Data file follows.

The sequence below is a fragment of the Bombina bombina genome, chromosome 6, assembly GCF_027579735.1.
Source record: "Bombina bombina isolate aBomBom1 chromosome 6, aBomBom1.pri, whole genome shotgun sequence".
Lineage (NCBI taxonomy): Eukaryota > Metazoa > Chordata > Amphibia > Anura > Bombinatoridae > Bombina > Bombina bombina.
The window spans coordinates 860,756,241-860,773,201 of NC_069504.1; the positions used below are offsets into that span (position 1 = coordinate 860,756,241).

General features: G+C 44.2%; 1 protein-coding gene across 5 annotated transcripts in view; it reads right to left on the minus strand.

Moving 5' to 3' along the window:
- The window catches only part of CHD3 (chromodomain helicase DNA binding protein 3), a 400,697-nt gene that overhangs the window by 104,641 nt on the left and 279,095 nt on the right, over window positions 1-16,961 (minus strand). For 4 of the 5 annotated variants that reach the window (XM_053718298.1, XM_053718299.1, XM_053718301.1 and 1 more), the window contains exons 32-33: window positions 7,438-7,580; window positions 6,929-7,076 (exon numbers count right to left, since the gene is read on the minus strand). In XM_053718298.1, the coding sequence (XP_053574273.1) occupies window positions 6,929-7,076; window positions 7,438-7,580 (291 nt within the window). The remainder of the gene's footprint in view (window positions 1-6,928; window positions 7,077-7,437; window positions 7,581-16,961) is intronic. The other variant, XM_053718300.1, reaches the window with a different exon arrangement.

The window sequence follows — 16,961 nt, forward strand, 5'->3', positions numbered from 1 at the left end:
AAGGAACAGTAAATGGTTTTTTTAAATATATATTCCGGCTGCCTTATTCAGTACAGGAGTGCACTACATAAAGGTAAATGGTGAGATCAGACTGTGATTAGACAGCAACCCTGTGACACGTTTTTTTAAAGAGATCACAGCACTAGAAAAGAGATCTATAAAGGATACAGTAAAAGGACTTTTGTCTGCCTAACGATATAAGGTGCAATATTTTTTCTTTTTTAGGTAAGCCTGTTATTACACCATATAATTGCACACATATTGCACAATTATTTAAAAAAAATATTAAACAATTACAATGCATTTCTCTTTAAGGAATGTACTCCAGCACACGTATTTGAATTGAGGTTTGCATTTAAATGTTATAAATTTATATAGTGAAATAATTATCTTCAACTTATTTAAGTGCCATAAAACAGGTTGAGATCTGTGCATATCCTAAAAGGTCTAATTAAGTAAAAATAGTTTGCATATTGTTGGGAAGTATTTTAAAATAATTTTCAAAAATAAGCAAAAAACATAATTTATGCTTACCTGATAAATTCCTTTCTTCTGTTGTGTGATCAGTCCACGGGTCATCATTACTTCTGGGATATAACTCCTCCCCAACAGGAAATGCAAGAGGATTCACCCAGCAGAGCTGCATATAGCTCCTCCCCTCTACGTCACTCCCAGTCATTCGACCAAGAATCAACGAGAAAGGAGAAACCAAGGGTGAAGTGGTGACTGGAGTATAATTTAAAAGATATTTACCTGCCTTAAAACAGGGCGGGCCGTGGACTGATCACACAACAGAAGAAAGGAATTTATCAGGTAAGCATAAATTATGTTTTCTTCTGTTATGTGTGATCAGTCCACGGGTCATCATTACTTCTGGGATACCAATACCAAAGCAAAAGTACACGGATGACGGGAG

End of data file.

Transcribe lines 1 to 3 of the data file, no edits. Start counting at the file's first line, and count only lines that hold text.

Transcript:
The sequence below is a fragment of the Bombina bombina genome, chromosome 6, assembly GCF_027579735.1.
Source record: "Bombina bombina isolate aBomBom1 chromosome 6, aBomBom1.pri, whole genome shotgun sequence".
Lineage (NCBI taxonomy): Eukaryota > Metazoa > Chordata > Amphibia > Anura > Bombinatoridae > Bombina > Bombina bombina.